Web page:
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This must stop

Filed: Friday, 16th March 2018
By: Connor Darrell

I am an American. I have no familial ties to the East End, and I have only been to one West Ham United match in my entire life (a 0-0 draw with Stoke during the final season at the Boleyn). So I forgive you if you decide to read no further or question the value of my opinion as an outsider.

But I can assure you that I love this club with a fervent passion. Though there are days where I ask myself why I didn't just follow Manchester United or Chelsea like every other fairweather American fan, it is too late now. I bleed claret and blue.

What follows is a somewhat incoherent collection of thoughts running through my mind. I have never written any journalistic pieces before, and may never do so again. But it was somewhat therapeutic for me to do this, and I hope at least some of you agree with me.

I sat down to write this piece shortly after the final whistle of what could only be described as a nightmarish and embarrassing loss to Burnley. Nightmarish not because of the result, but because of the reality it left us in. Embarrassing not because of what transpired on the pitch, but off of it.

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As someone forced to follow the club from 3,500 miles away, it is a bit difficult for me to gain a full understanding of how we have arrived at this perilous state.

I think back to that magical final season at the Boleyn, and the optimism I was filled with. Dimitri Payet was one of the best players in the world, and while understandably emotional, a pending move to a larger stadium seemed a reasonable proposition for a club looking to take the next step required to compete on the world’s biggest stage. I couldn’t wait to embark on that journey.

I was drinking the kool-aid.

What’s transpired since has been very difficult for me to grasp. Sure, the board carries the bulk of the blame. The move was clumsily administrated, empty promises were made, and the final product has been nothing short of dreadful. But I can’t help but think that the unrest among the fan base has also contributed significantly to our inability to seize opportunity, and what I witnessed today on my television screen cemented that belief in my mind.

After 60 minutes of outplaying the opposition, a cheap goal was conceded, and we allowed Ashley Barnes - Ashley FREAKING Barnes - of all people to put the final dagger into the soul of this club.

At one goal down, an objective spectator might have reasonably backed West Ham to still nick at least a point from this match, but those spectators in attendance who felt the need to take it upon themselves to storm the field and direct frustration at the board made it certain that wouldn’t be the case. At the very moment the players needed the backing of the club’s supporters, those same supporters abandoned them. There was no coming back.

I truly believe that the time has come for us supporters to look in the mirror and objectively ask ourselves if we truly believe we are acting in the club’s best interest by franticly rebelling against the board.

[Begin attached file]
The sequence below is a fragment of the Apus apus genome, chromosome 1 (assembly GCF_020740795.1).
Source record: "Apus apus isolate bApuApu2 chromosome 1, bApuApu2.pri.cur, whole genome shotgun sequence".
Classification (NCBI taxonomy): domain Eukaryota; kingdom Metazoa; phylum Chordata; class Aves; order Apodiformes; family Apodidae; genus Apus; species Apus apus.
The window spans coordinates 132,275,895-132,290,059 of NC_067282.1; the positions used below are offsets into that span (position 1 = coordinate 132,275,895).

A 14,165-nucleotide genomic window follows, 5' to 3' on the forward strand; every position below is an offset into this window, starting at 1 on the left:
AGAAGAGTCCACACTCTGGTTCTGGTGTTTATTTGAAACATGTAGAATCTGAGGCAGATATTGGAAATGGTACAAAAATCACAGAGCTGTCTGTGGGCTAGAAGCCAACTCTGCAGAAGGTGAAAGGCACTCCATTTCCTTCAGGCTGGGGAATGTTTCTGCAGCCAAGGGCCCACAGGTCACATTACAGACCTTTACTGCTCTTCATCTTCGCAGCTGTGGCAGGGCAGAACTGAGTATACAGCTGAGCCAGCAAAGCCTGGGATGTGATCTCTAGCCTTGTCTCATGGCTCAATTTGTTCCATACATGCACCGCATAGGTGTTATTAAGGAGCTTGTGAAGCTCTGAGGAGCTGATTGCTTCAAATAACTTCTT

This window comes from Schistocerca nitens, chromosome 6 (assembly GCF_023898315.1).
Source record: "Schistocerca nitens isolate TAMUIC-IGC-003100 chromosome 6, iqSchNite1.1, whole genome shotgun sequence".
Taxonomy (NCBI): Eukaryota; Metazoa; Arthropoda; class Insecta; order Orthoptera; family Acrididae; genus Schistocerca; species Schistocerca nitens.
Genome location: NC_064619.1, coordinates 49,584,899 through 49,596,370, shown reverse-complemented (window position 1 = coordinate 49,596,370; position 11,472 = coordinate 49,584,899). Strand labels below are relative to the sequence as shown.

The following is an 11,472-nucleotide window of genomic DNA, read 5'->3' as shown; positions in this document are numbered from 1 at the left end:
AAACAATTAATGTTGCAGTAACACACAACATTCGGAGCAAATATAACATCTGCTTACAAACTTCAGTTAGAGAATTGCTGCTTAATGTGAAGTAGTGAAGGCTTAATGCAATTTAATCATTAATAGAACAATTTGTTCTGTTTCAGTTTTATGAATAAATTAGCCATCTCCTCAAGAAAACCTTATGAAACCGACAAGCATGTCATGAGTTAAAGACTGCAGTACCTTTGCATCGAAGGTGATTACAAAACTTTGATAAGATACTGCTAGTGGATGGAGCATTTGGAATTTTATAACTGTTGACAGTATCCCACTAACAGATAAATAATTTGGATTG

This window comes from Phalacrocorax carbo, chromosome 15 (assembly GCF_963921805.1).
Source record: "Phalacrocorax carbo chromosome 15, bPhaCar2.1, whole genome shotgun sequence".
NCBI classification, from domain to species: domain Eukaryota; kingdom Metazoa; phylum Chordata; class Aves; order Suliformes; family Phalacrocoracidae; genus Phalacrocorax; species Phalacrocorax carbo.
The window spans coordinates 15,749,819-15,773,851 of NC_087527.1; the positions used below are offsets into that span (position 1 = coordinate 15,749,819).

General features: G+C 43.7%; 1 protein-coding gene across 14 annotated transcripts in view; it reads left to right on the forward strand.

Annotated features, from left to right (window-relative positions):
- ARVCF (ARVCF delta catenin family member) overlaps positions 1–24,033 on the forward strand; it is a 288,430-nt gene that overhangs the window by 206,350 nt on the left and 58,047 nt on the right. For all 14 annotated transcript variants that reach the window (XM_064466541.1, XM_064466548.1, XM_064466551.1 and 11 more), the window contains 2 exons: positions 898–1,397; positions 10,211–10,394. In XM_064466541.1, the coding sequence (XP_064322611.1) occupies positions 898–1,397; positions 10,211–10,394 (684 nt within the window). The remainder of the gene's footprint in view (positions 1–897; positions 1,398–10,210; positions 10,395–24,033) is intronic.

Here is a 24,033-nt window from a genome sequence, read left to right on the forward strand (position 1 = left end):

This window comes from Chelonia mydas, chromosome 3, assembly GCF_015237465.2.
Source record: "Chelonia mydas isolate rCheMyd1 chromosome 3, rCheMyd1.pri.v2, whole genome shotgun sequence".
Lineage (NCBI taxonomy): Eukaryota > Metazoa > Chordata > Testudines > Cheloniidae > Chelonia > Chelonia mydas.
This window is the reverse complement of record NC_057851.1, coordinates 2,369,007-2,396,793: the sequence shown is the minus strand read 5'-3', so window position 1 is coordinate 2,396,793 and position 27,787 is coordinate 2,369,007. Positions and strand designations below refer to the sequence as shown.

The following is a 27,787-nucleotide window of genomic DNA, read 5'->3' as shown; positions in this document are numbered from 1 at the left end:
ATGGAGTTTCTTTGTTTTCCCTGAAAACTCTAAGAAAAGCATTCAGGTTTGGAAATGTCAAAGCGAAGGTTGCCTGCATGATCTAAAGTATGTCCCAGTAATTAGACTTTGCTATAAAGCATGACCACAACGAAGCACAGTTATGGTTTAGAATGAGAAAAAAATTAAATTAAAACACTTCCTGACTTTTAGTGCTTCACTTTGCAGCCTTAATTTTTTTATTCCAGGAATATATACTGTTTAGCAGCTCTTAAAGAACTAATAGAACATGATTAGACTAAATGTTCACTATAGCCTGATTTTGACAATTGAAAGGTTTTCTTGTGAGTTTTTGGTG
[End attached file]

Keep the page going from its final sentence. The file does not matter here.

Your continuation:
One of the most frequently cited knocks on Sullivan and Co. has been the ineptitude with which they conduct themselves in the transfer market. The long track record of incompetence is there, and nobody can rationally argue that the club hasn’t been handcuffed by poor personnel and player recruitment. But the argument that the board has refused to make the necessary investments in the squad since the move to the London Stadium has some holes in it.

Given the strife and infighting amongst the club and supporters - and amongst the supporters themselves - perhaps nobody could have navigated the tricky negotiations needed to bring in players of the necessary quality.

Ask yourselves this, if you were a young promising player sitting in your living room with your family and your agent, trying to decide what move might help you propel your career to the next level, where might West Ham rank on your list of destinations? My guess is that it would be very close to the bottom. And part of that is due to the behaviour of supporters on days like today.

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I am not defending the board. They are arrogant, incompetent, and incapable of objective self evaluation. If the club is going to truly move forward, they must go. But they won’t, and we need to acknowledge that reality.

At this stage, the most important thing is survival, and in order to survive we must put the anti-board sentiment aside and focus on supporting the players. After all, they are the only ones with direct control over the fate of this season. We must do everything we can to support them.

In an age where money is everything, the potential perils of relegation are far too large. We must swallow our pride, put the anti-board protests aside for the time being, and focus our energy on positive support for the players in the dressing room. There are points to be gained in the remaining fixtures. We all have to do our part.

And when I say “we”, I of course really mean all of you who have the luxury of attending matches. There’s nothing I can do from my living room in Pennsylvania but clench my teeth and nervously shout at the television screen.

Please heed my call, I would really like to avoid suffering through more seasons in the Championship, where I must listen to audio-only broadcasts of trips to Barnsley, Preston, or Reading.

Come on you Irons.

Please note that the opinions expressed in this article are those of the author and do not necessarily represent the views of, nor should be attributed to, KUMB.com.

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